Trapping focus is one of the important issues concerningaccessibility. In case of assistive technology (like screen readers)users, or keyboard users,trapping focus is a must.
We are going to talk about How to Trap Focus inside of a modal as long as it is open and transfer focus to the rest of page once it is closed.
Let’s see what we have here.
Hint: If you only want the code snippet, just go to “Trap Focus Method” section.
According to Ally.js library an HTML element can be a member of exactly one of the following five categories:
Inert: The element is not interactive and thus not focusable. And should not be focused by script (except in rare cases).
Focusable: The element can be focused by script Element.focus() and possibly the mouse (or pointer), but not the keyboard.
Tabbable: The element is keyboard focusable (“tabbable”), as it is part of the document’s sequential focus navigation order. The element is also focusable by script and possibly the mouse (or pointer). It is important to note that this navigation order is the same as DOM order.
Only Tabbable: The element is only keyboard focusable, possibly by the mouse (or pointer), but it cannot be focused by script.
Forward Focus: The element will forward focus to another element instead of receiving focus itself.
Here is a table of Browser Compatibility of Focusable and Tabbable Elements. It shows which elements are tabbable, focusable, or inert and its compatibility with different browsers.
The attribute tabindex is a global HTML attribute. It decides which element could be focused and puts it in the sequential focus navigation order (or simply tab order).
Its value can be one of three:
tabindex="-1" removes the element from tab order but it can be focusable by script.
tabindex="0" put the element in the tab order and its order is affected by to DOM structure. Note that the visual (CSS) structure does not affect tab order. Therefore, it is a good practice to have a similar viasual and DOM order not to confuse keyboard users.
tabindex="1" meaning that the element should be focusable in sequential keyboard navigation, with its order defined by the value of the number in an ascending manner. So
tabindex="2" will precede
tabindex="3". This is Anti-Pattern and should be avoided because you will end up jumping between elements and this would cause confusion.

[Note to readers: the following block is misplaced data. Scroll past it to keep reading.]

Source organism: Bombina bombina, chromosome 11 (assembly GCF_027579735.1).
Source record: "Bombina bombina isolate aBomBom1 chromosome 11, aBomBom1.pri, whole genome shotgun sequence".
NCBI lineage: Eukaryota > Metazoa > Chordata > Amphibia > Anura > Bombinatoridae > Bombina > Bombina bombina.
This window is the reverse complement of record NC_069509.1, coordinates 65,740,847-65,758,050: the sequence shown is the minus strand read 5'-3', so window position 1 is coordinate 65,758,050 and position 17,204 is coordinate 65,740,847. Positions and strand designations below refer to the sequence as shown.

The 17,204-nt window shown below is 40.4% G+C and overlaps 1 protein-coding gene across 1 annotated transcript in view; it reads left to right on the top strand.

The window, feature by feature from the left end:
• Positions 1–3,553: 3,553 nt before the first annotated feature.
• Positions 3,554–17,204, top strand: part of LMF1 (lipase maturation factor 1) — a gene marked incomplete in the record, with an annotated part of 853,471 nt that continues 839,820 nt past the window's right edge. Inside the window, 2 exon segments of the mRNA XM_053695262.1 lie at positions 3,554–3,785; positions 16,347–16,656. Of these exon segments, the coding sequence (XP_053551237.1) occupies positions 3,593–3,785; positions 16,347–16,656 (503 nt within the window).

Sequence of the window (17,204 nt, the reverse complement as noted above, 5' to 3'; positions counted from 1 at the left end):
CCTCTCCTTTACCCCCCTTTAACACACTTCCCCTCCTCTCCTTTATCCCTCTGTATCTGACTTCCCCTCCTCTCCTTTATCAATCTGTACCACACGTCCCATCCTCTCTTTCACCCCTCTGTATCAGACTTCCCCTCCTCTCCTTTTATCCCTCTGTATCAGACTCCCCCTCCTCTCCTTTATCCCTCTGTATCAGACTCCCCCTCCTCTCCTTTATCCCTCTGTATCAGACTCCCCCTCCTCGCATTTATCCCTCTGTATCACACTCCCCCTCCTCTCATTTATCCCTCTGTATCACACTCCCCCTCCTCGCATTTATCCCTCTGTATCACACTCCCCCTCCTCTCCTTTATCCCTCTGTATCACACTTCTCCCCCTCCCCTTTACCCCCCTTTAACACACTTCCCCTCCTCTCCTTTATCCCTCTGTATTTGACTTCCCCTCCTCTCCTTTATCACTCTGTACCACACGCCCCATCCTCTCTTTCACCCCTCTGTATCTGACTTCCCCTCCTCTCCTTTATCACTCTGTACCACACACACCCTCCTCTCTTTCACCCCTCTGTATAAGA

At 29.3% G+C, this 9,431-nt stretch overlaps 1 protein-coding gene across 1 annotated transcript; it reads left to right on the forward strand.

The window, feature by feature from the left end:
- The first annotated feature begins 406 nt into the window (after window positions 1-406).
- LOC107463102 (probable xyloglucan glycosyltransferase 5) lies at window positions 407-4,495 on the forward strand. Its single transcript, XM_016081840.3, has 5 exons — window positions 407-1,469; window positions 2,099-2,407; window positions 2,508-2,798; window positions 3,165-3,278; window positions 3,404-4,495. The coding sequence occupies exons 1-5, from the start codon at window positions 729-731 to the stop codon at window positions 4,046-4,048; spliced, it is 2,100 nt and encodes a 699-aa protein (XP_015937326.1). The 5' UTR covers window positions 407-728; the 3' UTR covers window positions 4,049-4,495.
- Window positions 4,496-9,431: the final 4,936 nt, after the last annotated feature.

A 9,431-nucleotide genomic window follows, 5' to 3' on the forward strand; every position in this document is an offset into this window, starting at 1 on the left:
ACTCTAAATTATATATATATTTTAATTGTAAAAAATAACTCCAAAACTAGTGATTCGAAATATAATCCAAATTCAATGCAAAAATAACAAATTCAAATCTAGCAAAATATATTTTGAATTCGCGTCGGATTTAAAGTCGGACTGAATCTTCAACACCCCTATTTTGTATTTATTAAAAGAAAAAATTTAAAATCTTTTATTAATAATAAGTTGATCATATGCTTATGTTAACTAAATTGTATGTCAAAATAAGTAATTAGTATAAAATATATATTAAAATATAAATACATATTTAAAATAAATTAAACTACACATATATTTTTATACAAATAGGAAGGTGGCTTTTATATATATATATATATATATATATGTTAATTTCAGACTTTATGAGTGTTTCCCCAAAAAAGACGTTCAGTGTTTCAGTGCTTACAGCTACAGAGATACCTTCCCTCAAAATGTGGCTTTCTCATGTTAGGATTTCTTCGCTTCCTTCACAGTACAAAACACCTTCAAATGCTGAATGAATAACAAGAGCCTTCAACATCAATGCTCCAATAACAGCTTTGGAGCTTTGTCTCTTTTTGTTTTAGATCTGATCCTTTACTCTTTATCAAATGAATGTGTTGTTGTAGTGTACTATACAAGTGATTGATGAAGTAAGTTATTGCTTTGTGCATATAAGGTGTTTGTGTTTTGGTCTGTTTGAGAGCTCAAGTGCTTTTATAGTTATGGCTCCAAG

It sets focus on a specified element. This does not mean that it outs the element in the tab order, but it drags focus to it in a certain event using script. It can be used to a focusale or not unfocusable element.
The optional focus option is a boolean value.
false method will scroll the element into the visible area of the browser window.
true (default) method will not scroll the element into the visible area of the browser window.
This a simple page example contains:
Sign in button. It is not a button in fact. It is just a div acts like a button. That’s why I added
tabindex="0" attribute to it.
Form consists of a Text box and a button.
Modal that pops up when you click Sign in button or press enter while it is focused. It contains:
The required behavior is that when the modal is open focus is trapped inside it and does not reach other elements until modal is closed.
What did I do?
When the Sign in button is clicked or pressed “Enter” upon, I opened modal, remove elements outside modal from tab order, and start focusing on the first focusable element of modal.
Inside modal I took care of the first and last focusable elements, to ensure that when user reaches the last element for example the first element will be the target of the next tab, and when user presses “shift+tab” while on first element, it will bring focus to the last element. So Focus is trapped inside the modal as long as it is open.
When user click or press “Enter” while on Log on button, the modal disappears, and all other elements return focusable again.